If you can excuse the acronym-speak in the title of this post, I hope you’ll share my disappointment that the U.N. Commission on Sustainable Development (CSD) is falling on hard times. The CSD is an innovative forum that allows stakeholder groups, like women, youth, labor, farmers, indigenous groups, and others, to participate alongside governments and share their views on the most critical environment, development, and economic problems that the world is facing.
I spent a few years at the CSD, as have many hard-working government and citizen diplomats. I was sad to find out today from a friend at the negotiations that the forum may soon be going the way of the dodo bird and the woolly mammoth.
This year’s CSD is tasked with forging agreement on four topics: energy for sustainable development, industrial development, air pollution, and climate change. Negotiators were up ’till 3 a.m. last night and, of the four topics, are only close to agreement on air pollution.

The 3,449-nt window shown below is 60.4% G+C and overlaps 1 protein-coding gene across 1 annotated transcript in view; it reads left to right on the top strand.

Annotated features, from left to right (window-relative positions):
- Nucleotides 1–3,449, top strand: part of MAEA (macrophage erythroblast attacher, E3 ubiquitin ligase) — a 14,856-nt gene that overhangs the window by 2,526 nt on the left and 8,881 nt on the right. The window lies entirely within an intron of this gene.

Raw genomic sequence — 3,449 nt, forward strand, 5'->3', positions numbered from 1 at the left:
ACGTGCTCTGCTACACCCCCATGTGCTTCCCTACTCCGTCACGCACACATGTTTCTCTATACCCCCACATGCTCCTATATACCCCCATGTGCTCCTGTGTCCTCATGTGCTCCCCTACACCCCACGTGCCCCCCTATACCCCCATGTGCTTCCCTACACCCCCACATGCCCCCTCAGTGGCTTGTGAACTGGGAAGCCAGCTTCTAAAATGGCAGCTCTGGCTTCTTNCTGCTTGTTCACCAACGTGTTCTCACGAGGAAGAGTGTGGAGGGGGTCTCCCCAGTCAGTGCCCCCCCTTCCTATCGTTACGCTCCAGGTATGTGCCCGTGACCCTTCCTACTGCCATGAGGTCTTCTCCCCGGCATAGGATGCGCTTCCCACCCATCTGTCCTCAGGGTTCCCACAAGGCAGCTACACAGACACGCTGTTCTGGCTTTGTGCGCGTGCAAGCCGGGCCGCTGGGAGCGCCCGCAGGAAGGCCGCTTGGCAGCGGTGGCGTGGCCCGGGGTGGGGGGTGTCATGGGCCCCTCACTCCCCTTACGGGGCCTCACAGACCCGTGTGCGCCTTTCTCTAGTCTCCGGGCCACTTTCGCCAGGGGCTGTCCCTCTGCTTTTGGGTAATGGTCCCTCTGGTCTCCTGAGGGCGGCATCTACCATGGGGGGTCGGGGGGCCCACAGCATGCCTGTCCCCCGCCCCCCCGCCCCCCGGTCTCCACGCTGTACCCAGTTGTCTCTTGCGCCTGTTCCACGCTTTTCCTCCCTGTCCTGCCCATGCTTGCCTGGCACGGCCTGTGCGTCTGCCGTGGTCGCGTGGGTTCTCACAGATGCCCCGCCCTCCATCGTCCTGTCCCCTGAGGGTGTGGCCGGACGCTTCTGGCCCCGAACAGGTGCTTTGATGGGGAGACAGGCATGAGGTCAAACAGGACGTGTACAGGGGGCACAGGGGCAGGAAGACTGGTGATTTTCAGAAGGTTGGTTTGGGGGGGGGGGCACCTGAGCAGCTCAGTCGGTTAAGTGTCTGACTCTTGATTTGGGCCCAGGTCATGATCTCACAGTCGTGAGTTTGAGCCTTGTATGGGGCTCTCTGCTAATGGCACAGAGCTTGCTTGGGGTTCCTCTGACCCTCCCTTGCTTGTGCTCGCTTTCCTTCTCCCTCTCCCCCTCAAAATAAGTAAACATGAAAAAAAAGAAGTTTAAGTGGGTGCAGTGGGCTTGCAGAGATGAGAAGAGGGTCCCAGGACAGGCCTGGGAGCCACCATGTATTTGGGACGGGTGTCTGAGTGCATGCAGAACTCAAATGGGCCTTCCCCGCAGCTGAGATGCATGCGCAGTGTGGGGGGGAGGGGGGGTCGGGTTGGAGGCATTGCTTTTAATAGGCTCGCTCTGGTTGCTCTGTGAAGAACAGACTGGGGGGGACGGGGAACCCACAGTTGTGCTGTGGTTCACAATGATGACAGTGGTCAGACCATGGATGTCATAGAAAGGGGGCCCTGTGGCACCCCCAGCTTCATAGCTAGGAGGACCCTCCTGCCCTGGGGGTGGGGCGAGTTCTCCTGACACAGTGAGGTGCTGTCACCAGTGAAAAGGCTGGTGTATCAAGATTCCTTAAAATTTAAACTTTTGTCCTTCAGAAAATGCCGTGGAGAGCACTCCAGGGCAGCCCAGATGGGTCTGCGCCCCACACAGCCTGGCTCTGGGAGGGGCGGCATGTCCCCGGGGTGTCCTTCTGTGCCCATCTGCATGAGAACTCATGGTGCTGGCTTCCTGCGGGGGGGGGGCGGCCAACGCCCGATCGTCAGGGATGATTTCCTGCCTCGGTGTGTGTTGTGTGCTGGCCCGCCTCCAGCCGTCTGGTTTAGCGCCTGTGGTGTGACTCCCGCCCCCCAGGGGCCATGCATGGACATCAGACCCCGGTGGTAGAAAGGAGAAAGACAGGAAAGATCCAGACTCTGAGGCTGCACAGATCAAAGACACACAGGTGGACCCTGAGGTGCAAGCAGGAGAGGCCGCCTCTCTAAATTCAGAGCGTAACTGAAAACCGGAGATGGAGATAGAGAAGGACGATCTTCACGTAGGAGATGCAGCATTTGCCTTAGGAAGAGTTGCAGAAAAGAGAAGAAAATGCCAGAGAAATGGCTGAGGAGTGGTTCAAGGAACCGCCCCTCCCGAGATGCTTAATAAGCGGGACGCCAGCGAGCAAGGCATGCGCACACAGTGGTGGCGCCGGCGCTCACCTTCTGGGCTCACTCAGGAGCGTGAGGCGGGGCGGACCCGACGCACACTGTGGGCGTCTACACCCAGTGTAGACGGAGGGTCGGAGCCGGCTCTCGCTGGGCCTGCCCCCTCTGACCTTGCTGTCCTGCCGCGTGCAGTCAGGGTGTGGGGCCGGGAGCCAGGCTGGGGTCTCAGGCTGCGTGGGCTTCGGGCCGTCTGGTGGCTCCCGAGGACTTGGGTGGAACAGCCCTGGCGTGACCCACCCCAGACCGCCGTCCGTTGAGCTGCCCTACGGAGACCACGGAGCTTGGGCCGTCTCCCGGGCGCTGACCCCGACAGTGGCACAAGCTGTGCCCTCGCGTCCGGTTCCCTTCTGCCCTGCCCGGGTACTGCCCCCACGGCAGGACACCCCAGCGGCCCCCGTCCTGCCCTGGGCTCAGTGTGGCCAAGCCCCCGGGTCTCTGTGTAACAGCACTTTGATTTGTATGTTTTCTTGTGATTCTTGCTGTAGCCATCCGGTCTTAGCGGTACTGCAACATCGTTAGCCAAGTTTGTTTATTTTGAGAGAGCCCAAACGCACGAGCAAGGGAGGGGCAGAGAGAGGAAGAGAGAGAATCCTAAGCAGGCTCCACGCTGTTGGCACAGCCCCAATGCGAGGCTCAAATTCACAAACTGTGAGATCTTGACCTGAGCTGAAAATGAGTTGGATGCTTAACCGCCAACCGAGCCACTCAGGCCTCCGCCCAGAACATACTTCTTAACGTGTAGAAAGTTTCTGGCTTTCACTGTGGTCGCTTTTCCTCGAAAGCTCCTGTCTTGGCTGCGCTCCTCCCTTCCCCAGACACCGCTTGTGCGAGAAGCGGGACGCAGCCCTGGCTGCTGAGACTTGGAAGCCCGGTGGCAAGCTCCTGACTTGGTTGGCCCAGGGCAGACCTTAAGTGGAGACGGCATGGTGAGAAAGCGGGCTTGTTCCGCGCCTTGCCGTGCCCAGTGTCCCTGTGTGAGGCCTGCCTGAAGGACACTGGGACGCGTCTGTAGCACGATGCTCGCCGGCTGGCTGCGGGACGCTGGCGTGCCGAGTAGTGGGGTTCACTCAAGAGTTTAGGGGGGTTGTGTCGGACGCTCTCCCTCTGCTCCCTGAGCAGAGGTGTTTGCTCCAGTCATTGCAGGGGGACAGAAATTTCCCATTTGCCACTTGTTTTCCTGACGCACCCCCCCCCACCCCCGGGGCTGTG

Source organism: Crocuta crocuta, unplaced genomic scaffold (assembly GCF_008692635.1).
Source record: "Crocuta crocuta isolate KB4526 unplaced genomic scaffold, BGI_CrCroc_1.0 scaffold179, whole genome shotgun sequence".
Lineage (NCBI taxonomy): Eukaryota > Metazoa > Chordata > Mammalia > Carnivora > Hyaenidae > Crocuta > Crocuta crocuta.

The deadlock is so great that some delegates – including the civil society participants who are often the most reluctant to give up hope – are suggesting that the CSD be scrapped, its work reorganized and streamlined into another U.N. agency.
Some countries are pushing to strengthen the United Nations Environment Programme. Unless the CSD work migrates there – and its unique participatory format is preserved – the recent developments are very bad news.
To add insult to injury, pending objections from the European Union, Zimbabwe is poised to chair the CSD. All its U.N. Ambassador could muster in response to critics of the election was: “What has sustainable development to do with human rights?” That’s extremely disconcerting.
SustainUS, the organization that sends U.S. youth to participate in U.N. negotiations, is maintaining a CSD blog that is well worth a read.
Here’s hoping that the CSD can be rescued – or at least thoroughly reincarnated.
— Scott Paul
Update, 10 p.m – Zimbabwe has been officially announced as Chair of the CSD.